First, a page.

a future full of music for all
Honestly, it wasn't the extremist view of the future that bothered me. What made my stomach turn was the entire book, not once, did anyone stop to pick up a guitar or fiddle and get a music group going? Not only music, but any sort of natural craving for the arts or real agriculture was in the story. Art, writing, music, all forms of personal creativity was entirely out of these people's lives. They read the occasional book out loud, but no one was writing one. They didn't miss recorded music. They didn't sing. They didn't pick up a guitar and play it in the evenings. There was also no livestock, just rations of pre-bought food in cans. Agriculture was an afterthought, something to "get to" later. No livestock was a part of the story, not even horses until the book was nearly over. The only dogs they had lived outside and was only used as a form of perimeter security. A family with "useless" golden retrievers, ate them out of spite because they didn't attack unwanted visitors. I found this lack of music and working animals so unrealistic it ruined the story for me. I can not imagine a life without these things.
This was a group of people struggling to survive, so certainly they had higher priorities in mind than fiddle lessons. But look at our country's land and history? What group of Americans had a harder time scrapping together a living on poor, sloping soil in a wild place more so than Appalachia? And yet the African/Scots-Irish blend made it the melting pot of percussion and melody that gave birth to nearly every form of popular music today. I guess it is a matter of priority. You preserve and keep on with what matters to you. In this book about fighting UN troops you had sniper rifles and military uniforms in jeeps running on hoarded petroleum people killed each other over....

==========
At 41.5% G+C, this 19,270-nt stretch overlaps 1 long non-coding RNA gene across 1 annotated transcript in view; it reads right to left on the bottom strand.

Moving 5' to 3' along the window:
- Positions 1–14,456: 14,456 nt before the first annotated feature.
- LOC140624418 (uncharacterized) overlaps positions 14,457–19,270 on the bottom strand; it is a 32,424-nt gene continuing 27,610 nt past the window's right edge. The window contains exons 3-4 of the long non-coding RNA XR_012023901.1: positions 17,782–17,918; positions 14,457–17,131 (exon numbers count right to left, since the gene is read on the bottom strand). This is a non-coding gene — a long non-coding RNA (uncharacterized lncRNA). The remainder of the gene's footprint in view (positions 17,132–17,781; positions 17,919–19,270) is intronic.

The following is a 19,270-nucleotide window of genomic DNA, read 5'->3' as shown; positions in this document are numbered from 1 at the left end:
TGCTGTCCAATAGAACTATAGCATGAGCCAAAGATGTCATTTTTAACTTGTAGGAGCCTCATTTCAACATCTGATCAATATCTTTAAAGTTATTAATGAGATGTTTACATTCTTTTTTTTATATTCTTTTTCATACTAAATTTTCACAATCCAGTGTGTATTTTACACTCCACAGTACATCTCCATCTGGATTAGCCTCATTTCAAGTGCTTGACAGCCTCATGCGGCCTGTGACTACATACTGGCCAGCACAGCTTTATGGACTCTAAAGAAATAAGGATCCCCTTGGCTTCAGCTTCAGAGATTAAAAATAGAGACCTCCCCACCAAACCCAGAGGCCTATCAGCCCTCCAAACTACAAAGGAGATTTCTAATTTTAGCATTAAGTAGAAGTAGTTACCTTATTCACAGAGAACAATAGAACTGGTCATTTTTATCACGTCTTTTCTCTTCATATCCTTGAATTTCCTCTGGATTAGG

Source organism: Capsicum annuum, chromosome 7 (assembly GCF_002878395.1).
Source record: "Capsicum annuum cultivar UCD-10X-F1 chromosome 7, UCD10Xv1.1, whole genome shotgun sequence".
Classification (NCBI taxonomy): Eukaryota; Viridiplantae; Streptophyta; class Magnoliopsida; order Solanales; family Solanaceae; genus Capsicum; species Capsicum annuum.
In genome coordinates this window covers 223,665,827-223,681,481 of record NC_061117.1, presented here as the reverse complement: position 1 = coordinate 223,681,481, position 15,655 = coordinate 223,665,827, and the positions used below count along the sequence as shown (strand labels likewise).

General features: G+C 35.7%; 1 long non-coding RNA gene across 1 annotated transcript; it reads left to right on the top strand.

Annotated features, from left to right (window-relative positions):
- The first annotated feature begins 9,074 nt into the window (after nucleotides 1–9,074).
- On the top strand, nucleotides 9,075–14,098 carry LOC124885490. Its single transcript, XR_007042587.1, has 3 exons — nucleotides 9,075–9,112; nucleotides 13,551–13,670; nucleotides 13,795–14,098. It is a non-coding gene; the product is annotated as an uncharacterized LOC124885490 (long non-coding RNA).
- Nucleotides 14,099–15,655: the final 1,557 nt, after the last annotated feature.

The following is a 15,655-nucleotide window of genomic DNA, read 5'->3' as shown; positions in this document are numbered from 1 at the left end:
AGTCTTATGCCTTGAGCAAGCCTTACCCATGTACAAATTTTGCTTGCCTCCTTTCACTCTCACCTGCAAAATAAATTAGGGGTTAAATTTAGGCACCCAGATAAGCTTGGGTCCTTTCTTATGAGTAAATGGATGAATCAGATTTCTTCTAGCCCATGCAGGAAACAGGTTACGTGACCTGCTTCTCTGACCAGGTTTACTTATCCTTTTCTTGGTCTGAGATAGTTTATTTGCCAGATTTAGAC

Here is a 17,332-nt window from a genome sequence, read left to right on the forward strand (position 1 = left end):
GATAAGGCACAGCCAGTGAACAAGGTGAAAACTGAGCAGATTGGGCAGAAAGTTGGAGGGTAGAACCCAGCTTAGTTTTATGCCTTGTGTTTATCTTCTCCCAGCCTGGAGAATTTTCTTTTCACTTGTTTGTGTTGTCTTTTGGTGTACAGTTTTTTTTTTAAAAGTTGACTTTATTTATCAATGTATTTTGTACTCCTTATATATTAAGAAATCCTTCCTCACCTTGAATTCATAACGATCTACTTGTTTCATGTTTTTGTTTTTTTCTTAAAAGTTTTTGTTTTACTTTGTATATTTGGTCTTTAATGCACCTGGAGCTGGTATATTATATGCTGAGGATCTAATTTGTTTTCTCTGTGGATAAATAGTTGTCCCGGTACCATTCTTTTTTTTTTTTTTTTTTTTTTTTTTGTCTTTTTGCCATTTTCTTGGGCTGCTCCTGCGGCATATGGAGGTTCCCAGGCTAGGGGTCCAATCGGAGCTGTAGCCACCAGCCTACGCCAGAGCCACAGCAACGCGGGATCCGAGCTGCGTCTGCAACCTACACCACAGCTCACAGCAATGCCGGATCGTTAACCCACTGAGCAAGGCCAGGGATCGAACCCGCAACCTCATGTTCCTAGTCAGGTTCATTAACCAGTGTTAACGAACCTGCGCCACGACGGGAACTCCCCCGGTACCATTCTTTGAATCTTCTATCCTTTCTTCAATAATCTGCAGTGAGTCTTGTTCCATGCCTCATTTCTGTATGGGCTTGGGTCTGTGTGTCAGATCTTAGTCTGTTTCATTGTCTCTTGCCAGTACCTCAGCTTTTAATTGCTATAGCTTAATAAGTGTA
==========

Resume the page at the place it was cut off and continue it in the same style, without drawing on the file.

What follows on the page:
Yesterdays workshop was very much lessons in self-reliance, even though it was about music. To create music without the need of electricity, recordings, or depending on other voices is such a vital skill to me. It is a form of expression and Independence worth every lesson and minute spent learning your beloved choice of instrument. When you can walk into a field without a single outlet, play a few chords on the guitar slung over your back, you are a freer person than many. Don't like playing instruments, than sing or whistle a song. If something is stopping you, get that checked.
We learned how to teach ourselves an instrument, hear music by ear, and try out different musical adventures. Entertainment of the soul and body is just as important as the labor or planting crops, raising animals, and harvesting food. It is all well and good to weave your own fabric and build your own outdoor firepit for roasting pigs but if you aren't singing every once in a while while you hauled those sows their slop or as you work the loom you are a different breed of person altogether different than I. I love hard work, but I sing while I do it, and there is no better feeling than coming inside to a pint of dark stout homebrew and a fiddle tune or seven.